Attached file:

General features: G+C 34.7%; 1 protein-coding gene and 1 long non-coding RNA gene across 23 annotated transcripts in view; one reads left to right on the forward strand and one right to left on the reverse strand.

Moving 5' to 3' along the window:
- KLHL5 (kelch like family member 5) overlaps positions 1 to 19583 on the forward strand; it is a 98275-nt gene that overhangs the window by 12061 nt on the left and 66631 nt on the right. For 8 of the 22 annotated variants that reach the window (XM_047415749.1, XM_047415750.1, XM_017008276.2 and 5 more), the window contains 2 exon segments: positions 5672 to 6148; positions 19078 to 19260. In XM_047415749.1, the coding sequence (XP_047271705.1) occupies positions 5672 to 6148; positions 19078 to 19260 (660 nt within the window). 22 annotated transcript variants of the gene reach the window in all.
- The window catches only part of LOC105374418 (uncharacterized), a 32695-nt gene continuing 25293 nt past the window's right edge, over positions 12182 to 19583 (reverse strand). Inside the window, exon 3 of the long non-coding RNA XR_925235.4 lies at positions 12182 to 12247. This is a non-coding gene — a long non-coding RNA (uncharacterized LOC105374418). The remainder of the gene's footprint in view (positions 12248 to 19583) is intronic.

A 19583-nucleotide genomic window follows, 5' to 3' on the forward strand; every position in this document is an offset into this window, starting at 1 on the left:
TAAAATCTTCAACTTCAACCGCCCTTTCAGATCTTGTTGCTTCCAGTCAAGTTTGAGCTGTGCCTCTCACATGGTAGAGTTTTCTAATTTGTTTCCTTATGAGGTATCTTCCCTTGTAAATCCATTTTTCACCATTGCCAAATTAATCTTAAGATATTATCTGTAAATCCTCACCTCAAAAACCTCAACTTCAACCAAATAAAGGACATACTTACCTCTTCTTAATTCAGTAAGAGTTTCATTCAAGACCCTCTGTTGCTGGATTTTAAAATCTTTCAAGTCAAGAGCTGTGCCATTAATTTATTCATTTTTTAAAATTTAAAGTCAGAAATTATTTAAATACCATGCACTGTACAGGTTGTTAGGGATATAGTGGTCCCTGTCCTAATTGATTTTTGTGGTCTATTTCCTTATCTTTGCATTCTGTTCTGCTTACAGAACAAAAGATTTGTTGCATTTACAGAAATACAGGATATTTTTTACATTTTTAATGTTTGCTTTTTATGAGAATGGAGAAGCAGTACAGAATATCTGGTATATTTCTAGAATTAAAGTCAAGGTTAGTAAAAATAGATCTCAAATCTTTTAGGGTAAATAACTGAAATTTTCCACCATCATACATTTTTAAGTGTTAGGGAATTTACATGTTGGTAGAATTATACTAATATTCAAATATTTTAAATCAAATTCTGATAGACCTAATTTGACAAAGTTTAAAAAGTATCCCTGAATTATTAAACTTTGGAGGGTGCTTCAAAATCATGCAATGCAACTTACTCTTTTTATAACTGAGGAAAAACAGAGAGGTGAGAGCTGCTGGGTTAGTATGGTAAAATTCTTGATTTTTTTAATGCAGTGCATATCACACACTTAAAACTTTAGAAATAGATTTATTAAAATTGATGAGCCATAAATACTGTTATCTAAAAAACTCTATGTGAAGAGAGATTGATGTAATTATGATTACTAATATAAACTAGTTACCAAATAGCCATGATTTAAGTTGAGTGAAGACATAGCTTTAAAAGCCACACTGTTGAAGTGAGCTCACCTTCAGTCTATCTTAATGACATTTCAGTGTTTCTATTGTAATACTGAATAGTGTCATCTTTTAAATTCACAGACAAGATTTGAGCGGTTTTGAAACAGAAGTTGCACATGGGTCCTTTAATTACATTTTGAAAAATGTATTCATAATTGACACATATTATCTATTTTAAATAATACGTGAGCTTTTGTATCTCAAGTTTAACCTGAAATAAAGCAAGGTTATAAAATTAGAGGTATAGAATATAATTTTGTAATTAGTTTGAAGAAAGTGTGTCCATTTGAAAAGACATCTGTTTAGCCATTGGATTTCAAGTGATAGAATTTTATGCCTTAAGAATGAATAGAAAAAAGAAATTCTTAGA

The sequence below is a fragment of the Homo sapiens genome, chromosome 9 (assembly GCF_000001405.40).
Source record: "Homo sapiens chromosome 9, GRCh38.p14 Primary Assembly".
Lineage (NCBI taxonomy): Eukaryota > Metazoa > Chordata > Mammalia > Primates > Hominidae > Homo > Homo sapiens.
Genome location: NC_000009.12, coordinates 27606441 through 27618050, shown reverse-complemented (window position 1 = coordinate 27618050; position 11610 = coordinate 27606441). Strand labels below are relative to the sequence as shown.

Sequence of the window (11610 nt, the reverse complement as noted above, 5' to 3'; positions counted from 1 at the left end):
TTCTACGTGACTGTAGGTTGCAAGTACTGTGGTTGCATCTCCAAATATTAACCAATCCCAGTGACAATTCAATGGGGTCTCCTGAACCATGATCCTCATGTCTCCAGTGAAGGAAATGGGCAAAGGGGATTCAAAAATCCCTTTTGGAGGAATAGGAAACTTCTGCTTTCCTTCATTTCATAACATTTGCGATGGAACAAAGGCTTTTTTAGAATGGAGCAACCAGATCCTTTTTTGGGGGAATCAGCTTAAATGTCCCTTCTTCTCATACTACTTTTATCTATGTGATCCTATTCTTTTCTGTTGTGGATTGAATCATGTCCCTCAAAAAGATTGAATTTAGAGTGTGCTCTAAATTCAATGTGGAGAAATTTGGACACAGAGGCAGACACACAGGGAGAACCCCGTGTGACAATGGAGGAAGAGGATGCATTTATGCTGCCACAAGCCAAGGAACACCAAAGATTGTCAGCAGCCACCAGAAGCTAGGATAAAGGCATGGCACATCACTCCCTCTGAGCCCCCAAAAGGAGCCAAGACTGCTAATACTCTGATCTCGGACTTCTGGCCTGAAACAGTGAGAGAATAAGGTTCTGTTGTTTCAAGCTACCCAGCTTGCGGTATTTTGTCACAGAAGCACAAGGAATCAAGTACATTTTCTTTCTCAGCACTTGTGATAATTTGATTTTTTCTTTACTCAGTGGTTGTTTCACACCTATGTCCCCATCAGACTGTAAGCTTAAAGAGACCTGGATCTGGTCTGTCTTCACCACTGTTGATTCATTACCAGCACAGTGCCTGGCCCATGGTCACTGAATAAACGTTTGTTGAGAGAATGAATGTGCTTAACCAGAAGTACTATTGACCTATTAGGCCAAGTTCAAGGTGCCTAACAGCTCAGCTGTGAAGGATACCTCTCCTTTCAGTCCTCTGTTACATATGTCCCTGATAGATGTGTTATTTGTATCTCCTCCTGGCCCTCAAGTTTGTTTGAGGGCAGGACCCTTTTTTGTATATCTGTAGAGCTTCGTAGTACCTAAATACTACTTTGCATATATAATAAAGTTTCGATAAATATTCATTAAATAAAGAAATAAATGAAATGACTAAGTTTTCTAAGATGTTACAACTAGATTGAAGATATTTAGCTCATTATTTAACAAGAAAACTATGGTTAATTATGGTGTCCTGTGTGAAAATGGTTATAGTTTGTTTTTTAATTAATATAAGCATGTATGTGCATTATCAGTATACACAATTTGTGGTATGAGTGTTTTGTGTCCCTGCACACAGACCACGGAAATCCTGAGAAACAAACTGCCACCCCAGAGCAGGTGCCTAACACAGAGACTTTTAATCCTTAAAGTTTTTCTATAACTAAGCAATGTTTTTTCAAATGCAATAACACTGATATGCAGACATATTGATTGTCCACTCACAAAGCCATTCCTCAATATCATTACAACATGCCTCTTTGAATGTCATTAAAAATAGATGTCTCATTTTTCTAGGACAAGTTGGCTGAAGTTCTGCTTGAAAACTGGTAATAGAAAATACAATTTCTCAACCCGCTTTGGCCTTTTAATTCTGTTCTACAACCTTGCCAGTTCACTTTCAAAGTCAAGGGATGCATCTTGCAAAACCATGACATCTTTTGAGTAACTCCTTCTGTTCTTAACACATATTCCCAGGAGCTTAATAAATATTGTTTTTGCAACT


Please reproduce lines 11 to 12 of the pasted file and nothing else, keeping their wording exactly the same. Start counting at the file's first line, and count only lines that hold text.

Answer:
Sequence of the window (11610 nt, the reverse complement as noted above, 5' to 3'; positions counted from 1 at the left end):
TTCTACGTGACTGTAGGTTGCAAGTACTGTGGTTGCATCTCCAAATATTAACCAATCCCAGTGACAATTCAATGGGGTCTCCTGAACCATGATCCTCATGTCTCCAGTGAAGGAAATGGGCAAAGGGGATTCAAAAATCCCTTTTGGAGGAATAGGAAACTTCTGCTTTCCTTCATTTCATAACATTTGCGATGGAACAAAGGCTTTTTTAGAATGGAGCAACCAGATCCTTTTTTGGGGGAATCAGCTTAAATGTCCCTTCTTCTCATACTACTTTTATCTATGTGATCCTATTCTTTTCTGTTGTGGATTGAATCATGTCCCTCAAAAAGATTGAATTTAGAGTGTGCTCTAAATTCAATGTGGAGAAATTTGGACACAGAGGCAGACACACAGGGAGAACCCCGTGTGACAATGGAGGAAGAGGATGCATTTATGCTGCCACAAGCCAAGGAACACCAAAGATTGTCAGCAGCCACCAGAAGCTAGGATAAAGGCATGGCACATCACTCCCTCTGAGCCCCCAAAAGGAGCCAAGACTGCTAATACTCTGATCTCGGACTTCTGGCCTGAAACAGTGAGAGAATAAGGTTCTGTTGTTTCAAGCTACCCAGCTTGCGGTATTTTGTCACAGAAGCACAAGGAATCAAGTACATTTTCTTTCTCAGCACTTGTGATAATTTGATTTTTTCTTTACTCAGTGGTTGTTTCACACCTATGTCCCCATCAGACTGTAAGCTTAAAGAGACCTGGATCTGGTCTGTCTTCACCACTGTTGATTCATTACCAGCACAGTGCCTGGCCCATGGTCACTGAATAAACGTTTGTTGAGAGAATGAATGTGCTTAACCAGAAGTACTATTGACCTATTAGGCCAAGTTCAAGGTGCCTAACAGCTCAGCTGTGAAGGATACCTCTCCTTTCAGTCCTCTGTTACATATGTCCCTGATAGATGTGTTATTTGTATCTCCTCCTGGCCCTCAAGTTTGTTTGAGGGCAGGACCCTTTTTTGTATATCTGTAGAGCTTCGTAGTACCTAAATACTACTTTGCATATATAATAAAGTTTCGATAAATATTCATTAAATAAAGAAATAAATGAAATGACTAAGTTTTCTAAGATGTTACAACTAGATTGAAGATATTTAGCTCATTATTTAACAAGAAAACTATGGTTAATTATGGTGTCCTGTGTGAAAATGGTTATAGTTTGTTTTTTAATTAATATAAGCATGTATGTGCATTATCAGTATACACAATTTGTGGTATGAGTGTTTTGTGTCCCTGCACACAGACCACGGAAATCCTGAGAAACAAACTGCCACCCCAGAGCAGGTGCCTAACACAGAGACTTTTAATCCTTAAAGTTTTTCTATAACTAAGCAATGTTTTTTCAAATGCAATAACACTGATATGCAGACATATTGATTGTCCACTCACAAAGCCATTCCTCAATATCATTACAACATGCCTCTTTGAATGTCATTAAAAATAGATGTCTCATTTTTCTAGGACAAGTTGGCTGAAGTTCTGCTTGAAAACTGGTAATAGAAAATACAATTTCTCAACCCGCTTTGGCCTTTTAATTCTGTTCTACAACCTTGCCAGTTCACTTTCAAAGTCAAGGGATGCATCTTGCAAAACCATGACATCTTTTGAGTAACTCCTTCTGTTCTTAACACATATTCCCAGGAGCTTAATAAATATTGTTTTTGCAACT